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Internet Research for Paralegals

This guide represents a summary of the points accompanying the teleconference lecture conducted in January, 2012

The Internet in Context

Having a context for the Internet is important. Understanding how legal information is organized online and the methods for accessing and retrieving it will make research more efficient. The Internet is often characterized as a vast storehouse of information. That may be true, but free information on the Internet is  often scattered and semi-organized.

Content can be available in several formats. Some files may need external viewers aside from the browser. Some documents can appear as HTML text on a screen while others may be viewed or retrieved as word processing files, presentation files, text files, PDFs, and various audio and video formats. Some screen materials may be dynamically generated at the time of view. Materials pulled from databases fall into this category. Note that some of the Internet sources for primary law are getting more comprehensive and better organized over time, though no single site could be called a “one-stop” research experience. Primary legal materials nonetheless may not be presented in a form that can be used directly in court or relied upon for legal filings without finding a citable source. Legal commentary is not represented in any substantial amount compared to the content available through Lexis and Westlaw or a library of print materials.

The Internet lacks consistency. Sites that offer comparable information are edited independently. The depth of information varies between sites. As noted, formats of information vary. The timeline of coverage varies, especially for archival materials. One assumption some researchers make is that everything is online. This is hardly true, even taking into account information held on commercial sites such as Lexis and Westlaw. Search engines help organize this information, but keyword search results may include a lot of false hits. Analyzing results can be time consuming compared to research via commercial systems. A researcher should take care to create thoughtful searches that minimize the extraneous noise in the results.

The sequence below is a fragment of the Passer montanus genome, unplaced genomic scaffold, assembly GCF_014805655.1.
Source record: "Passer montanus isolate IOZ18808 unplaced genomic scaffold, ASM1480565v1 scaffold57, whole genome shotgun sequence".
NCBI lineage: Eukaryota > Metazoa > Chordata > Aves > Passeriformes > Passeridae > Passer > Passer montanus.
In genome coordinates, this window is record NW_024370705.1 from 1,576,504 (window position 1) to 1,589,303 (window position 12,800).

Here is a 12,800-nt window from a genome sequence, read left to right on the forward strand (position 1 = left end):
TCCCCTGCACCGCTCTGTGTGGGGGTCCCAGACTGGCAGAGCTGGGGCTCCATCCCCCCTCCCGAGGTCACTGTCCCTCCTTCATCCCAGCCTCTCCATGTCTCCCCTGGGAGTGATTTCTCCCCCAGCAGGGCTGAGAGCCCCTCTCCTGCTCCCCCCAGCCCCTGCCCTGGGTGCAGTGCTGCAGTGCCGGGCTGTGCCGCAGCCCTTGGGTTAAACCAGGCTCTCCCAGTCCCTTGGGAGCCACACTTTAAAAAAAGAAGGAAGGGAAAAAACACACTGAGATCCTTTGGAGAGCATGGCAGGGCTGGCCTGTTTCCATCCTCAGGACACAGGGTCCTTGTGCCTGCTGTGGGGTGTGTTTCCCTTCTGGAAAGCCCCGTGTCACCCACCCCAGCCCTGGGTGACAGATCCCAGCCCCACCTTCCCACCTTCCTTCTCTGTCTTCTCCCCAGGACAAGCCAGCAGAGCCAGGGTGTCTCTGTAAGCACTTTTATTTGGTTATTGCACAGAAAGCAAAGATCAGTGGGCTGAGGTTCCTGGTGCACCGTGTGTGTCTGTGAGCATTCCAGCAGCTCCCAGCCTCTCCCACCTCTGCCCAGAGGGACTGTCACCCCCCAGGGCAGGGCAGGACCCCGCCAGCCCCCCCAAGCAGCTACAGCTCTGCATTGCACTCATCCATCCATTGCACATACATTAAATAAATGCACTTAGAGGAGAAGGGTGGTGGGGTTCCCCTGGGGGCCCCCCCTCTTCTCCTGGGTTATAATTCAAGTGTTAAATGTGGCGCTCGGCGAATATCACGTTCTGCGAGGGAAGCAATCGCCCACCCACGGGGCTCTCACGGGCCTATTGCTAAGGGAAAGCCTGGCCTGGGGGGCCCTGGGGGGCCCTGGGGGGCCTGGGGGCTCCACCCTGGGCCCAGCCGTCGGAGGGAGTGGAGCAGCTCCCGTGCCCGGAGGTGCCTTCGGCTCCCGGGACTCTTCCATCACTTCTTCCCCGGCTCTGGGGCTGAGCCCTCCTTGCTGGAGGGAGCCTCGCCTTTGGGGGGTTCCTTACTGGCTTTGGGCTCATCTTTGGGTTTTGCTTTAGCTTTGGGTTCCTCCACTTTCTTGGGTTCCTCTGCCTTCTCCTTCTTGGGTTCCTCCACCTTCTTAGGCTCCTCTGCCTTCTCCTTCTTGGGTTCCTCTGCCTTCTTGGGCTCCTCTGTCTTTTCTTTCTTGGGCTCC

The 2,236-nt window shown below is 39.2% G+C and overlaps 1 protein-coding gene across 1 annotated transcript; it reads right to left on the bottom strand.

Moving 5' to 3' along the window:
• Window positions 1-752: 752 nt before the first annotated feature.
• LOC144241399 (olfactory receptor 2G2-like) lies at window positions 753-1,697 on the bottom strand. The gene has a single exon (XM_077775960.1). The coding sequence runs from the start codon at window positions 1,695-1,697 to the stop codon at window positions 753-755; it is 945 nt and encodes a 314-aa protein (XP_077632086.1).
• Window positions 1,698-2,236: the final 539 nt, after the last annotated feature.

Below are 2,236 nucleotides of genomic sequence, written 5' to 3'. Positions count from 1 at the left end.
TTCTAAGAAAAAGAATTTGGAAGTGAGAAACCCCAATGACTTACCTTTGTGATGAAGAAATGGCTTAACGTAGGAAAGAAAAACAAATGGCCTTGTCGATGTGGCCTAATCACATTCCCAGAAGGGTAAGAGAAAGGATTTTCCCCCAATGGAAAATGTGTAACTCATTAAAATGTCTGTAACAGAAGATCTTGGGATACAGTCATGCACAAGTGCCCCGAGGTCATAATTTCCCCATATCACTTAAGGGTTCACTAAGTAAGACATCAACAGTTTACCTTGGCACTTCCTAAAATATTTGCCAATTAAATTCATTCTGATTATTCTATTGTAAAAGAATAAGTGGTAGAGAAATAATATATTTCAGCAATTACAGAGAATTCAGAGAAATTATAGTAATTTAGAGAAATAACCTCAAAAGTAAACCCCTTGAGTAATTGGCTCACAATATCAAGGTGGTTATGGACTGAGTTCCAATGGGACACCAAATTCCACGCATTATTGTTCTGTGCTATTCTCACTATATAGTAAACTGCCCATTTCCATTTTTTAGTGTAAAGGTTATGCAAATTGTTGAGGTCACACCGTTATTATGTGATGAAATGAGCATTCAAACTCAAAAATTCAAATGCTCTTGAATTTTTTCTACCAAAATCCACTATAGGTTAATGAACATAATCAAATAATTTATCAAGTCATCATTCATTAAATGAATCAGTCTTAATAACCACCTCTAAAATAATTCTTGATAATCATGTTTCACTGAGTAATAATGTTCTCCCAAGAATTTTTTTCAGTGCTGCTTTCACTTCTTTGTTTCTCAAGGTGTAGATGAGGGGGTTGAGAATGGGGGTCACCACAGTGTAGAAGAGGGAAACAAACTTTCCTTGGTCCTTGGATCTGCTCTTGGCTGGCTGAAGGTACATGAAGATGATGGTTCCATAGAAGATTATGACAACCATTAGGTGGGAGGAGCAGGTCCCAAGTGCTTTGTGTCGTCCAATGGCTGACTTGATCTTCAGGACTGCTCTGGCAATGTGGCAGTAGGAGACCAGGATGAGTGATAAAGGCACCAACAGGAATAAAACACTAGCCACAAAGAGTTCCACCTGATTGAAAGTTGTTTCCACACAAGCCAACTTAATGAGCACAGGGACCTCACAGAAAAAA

The Internet lacks permanence. Although government, university, or major legal sites are mostly stable, many others that may be useful are not. Documents may be removed from some sites on the basis of changing editorial style, space constraints, or even by accident. Methods for searching and retrieving information may change as technology changes. Web administrators regularly reorganize and redesign sites. As such, information can be moved to different locations and addresses through reorganization, even on sites considered stable. This means links and other pointers to some web information will change over time and may break, with a “page not found” message as a result. The Government Printing Office (GPO) recognized this and created an address used on its site called a PURL – a “[P]ermanent URL” – that would link to specific government documents no matter when or where they moved on government servers. As good as the Government Printing Office is at maintaining government documents online, PURLs are sometimes not updated and occasionally lead to broken links. This happens in only a small number of situations despite a context where GPO serves millions of documents to the public Other research sites do not necessarily pursue their technical organization with GPO’s attention to detail.